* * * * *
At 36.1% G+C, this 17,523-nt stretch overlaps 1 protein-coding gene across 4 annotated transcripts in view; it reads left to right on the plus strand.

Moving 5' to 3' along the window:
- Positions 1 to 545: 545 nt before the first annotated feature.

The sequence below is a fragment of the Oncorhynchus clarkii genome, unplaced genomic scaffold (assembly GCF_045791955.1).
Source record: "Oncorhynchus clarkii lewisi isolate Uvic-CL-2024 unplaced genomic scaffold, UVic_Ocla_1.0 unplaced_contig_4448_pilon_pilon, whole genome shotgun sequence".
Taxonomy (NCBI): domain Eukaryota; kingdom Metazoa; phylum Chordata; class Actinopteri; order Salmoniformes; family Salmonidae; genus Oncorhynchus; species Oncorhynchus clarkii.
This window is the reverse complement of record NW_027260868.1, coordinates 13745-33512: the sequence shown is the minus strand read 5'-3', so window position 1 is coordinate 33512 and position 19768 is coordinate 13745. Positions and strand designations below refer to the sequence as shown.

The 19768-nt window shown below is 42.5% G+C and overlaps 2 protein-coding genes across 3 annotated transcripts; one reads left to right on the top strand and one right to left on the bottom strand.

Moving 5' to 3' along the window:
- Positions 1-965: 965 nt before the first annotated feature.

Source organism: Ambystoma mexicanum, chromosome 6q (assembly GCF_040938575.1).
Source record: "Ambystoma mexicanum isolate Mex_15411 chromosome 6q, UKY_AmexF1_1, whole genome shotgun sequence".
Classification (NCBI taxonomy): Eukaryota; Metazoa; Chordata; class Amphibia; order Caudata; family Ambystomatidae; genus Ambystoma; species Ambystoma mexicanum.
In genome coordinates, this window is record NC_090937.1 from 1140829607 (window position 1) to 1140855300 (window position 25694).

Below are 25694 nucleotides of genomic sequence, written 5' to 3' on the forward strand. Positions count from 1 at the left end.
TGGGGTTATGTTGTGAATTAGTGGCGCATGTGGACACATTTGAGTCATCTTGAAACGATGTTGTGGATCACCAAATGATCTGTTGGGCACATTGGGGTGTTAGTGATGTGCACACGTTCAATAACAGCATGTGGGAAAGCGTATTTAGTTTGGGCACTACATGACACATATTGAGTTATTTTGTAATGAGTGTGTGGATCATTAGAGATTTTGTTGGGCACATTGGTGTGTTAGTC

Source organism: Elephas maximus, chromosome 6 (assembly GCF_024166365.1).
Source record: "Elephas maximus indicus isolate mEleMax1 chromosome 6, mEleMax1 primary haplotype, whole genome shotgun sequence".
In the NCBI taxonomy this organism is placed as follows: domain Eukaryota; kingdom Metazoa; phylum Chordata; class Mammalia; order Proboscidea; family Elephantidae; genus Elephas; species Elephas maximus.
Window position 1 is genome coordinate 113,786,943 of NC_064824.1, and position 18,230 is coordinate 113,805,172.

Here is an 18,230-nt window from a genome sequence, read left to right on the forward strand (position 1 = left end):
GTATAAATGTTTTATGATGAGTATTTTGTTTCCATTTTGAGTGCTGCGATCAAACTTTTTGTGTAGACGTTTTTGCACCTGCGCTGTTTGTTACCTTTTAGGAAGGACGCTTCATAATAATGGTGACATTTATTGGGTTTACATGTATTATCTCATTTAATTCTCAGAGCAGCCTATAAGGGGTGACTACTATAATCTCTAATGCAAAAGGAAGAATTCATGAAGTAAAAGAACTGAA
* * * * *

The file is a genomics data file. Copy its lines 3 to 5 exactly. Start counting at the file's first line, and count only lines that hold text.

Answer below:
- Positions 1 to 545: 545 nt before the first annotated feature.

The sequence below is a fragment of the Oncorhynchus clarkii genome, unplaced genomic scaffold (assembly GCF_045791955.1).
Source record: "Oncorhynchus clarkii lewisi isolate Uvic-CL-2024 unplaced genomic scaffold, UVic_Ocla_1.0 unplaced_contig_4448_pilon_pilon, whole genome shotgun sequence".